Same goes for “crime infested inner cities” or “criminal illegal aliens.” If you listen to Tom Tancredo and Lou Dobbs long enough, you risk thinking that the hardworking folks down the street are somehow a threat to our nation’s security.

  22. Melissa, astute observations. I’m following this thread with interest.

  23. Melissa, our experiences are eerily similar, and I have come to the same conclusions. I, too, have spent my time in the Middle East dealing with catcalls, unwanted attention, etc. every day. From time to time, I wish that Britney Spears (and the like) could come over and see what it’s like to deal – every day – with the consequences of the “Western Woman” image she (and others) have created and promoted.

    Recently, the Arab satellite channel MBC4 premiered “Desperate Housewives.” Other shows already on offer: One Tree Hill, The Bold and the Beautiful, Inside Edition, etc., not to mention the American music videos that are shown on Arab music channels. I can’t help but think that MTV can’t possibly do too much more damage.

    Does that frighten anyone else?

  24. Melissa, I am also a liberal who dislikes media sleaze. Having lived in Russia, where the dynamic you invoke does not operate in the same way, I’m a little skeptical cross-culturally about the causal mechanism you propose. Specifically, I found Russian men groping women, both foreigners and Russians, and similar malevolent propositioning in public spaces.

    Final conclusions would await a more careful analysis of these (and other) cultures, but I’m not entirely persuaded that the media sleaze is the cause of brutal treatment of Western women by Egyptian men.

  25. Don’t forget “True Lies” as another example.

    I should have refined my earlier point by saying that Hollywood has gone out of its way post 9/11 to not portray Arabs as terrorists.

  26. Thanks for some great thoughts. My internet is in and out so I haven’t been able to respond as often as I’d like. (perhaps the Egyptian government is on to me).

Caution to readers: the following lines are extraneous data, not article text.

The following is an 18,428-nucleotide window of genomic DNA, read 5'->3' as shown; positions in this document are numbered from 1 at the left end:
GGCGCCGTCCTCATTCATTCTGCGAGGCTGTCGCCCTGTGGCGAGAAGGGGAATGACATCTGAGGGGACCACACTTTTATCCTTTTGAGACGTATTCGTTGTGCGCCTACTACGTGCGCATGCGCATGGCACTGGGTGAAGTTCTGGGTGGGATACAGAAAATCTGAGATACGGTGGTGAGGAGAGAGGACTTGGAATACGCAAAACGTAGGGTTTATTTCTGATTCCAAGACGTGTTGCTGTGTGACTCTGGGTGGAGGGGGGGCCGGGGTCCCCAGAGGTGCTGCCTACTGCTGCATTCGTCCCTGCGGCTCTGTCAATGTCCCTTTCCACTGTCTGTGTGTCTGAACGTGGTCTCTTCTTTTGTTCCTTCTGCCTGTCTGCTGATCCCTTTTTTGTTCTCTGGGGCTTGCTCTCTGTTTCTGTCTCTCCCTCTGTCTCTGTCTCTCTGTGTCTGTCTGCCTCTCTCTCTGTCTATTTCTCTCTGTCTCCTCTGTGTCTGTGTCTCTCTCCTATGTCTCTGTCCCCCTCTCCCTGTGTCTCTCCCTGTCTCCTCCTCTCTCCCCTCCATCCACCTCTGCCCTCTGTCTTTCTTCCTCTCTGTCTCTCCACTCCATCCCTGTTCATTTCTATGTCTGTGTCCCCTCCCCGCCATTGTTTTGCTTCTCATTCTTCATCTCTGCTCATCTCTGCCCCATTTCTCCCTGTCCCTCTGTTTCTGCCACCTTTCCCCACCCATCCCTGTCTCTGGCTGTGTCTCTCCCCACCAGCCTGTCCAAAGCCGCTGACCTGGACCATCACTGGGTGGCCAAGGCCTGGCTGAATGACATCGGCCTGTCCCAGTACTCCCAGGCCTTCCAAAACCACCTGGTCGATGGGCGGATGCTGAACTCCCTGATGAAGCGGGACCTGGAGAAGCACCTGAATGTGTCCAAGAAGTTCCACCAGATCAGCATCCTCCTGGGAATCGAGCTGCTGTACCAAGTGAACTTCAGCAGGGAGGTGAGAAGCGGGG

It’s interesting to hear of similar feelings in other locations. This is the first place I’ve experienced harassment that has expectation in it and I wish I had more information to compare it to other places to see what really is at the root of the problem, if not exported images of ready and willing women, especially after hearing from Sam about Russia.

    Aaron, that’s strange! As I’ve become more visibly pregnant, the harassment I’ve experienced has gone down remarkably.

    David, The Kingdom is the one I have the major beef with and I have to admit I haven’t seen it so I’m totally judging it by its poster, which, plastered in multiples around the city, isn’t a great image. (cowering men in traditional Islamic garb)

    On an interesting note, taxi drivers always ask where in America I moved from. I tell them near Chicago and they invariably go “oh Chicago! Bang, bang!” while making shooting motions with their hands.

  27. The veil is such an interesting thing. Although I haven’t gone that far yet, I can definitely see the appeal of the veil as a safe haven. Like other women who have commented, as much as I’d like to be brave and make a statement by, say, wearing my hair down, its just not worth the extra attention. I would much rather blend in and avoid the hassle.

  28. Mark B. raises a point I’m interested in. What media portrayals do we see that we assume are true of other cultures or people?

  29. Interesting post, Melissa. I’ve wondered what effect on actual behavior our media stereotypes have, especially overseas. This is a good discussion.

    I only have a tangentally related experience. I served a mission in Ukraine. There was a popular Mexican soap opera that everyone watched. Many women would tell us how hard things were in Ukraine, and wish they could move to Mexico where everyone is rich like in the soap opera (I forget the name). Several wouldn’t believe us when we told them Mexico had poverty too, and not everyone lived like that. It was actually kind of odd for me, as an American, to run into an assumption that Mexicans are all rich, because I had the opposite assumption, also based on media.